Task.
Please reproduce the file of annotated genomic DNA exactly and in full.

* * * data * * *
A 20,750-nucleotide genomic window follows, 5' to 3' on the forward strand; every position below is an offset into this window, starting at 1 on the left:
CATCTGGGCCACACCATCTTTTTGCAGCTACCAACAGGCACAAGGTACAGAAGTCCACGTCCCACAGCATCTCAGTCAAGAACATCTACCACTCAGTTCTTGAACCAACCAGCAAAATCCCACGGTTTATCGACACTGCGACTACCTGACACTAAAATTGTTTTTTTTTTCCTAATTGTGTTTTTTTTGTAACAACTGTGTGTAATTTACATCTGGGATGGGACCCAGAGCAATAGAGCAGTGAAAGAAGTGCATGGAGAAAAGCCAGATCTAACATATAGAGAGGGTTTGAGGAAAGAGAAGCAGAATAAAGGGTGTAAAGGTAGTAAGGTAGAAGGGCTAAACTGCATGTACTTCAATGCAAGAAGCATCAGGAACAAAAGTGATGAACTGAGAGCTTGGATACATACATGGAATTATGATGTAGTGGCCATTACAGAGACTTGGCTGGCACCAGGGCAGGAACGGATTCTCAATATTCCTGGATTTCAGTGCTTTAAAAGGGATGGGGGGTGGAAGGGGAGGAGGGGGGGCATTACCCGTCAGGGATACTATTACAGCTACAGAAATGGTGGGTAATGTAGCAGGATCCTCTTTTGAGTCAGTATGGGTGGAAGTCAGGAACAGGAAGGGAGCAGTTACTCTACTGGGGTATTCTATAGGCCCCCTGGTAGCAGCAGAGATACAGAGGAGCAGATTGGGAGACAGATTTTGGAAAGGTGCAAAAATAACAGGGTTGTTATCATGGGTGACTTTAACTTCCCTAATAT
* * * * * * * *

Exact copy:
A 20,750-nucleotide genomic window follows, 5' to 3' on the forward strand; every position below is an offset into this window, starting at 1 on the left:
CATCTGGGCCACACCATCTTTTTGCAGCTACCAACAGGCACAAGGTACAGAAGTCCACGTCCCACAGCATCTCAGTCAAGAACATCTACCACTCAGTTCTTGAACCAACCAGCAAAATCCCACGGTTTATCGACACTGCGACTACCTGACACTAAAATTGTTTTTTTTTTCCTAATTGTGTTTTTTTTGTAACAACTGTGTGTAATTTACATCTGGGATGGGACCCAGAGCAATAGAGCAGTGAAAGAAGTGCATGGAGAAAAGCCAGATCTAACATATAGAGAGGGTTTGAGGAAAGAGAAGCAGAATAAAGGGTGTAAAGGTAGTAAGGTAGAAGGGCTAAACTGCATGTACTTCAATGCAAGAAGCATCAGGAACAAAAGTGATGAACTGAGAGCTTGGATACATACATGGAATTATGATGTAGTGGCCATTACAGAGACTTGGCTGGCACCAGGGCAGGAACGGATTCTCAATATTCCTGGATTTCAGTGCTTTAAAAGGGATGGGGGGTGGAAGGGGAGGAGGGGGGGCATTACCCGTCAGGGATACTATTACAGCTACAGAAATGGTGGGTAATGTAGCAGGATCCTCTTTTGAGTCAGTATGGGTGGAAGTCAGGAACAGGAAGGGAGCAGTTACTCTACTGGGGTATTCTATAGGCCCCCTGGTAGCAGCAGAGATACAGAGGAGCAGATTGGGAGACAGATTTTGGAAAGGTGCAAAAATAACAGGGTTGTTATCATGGGTGACTTTAACTTCCCTAATAT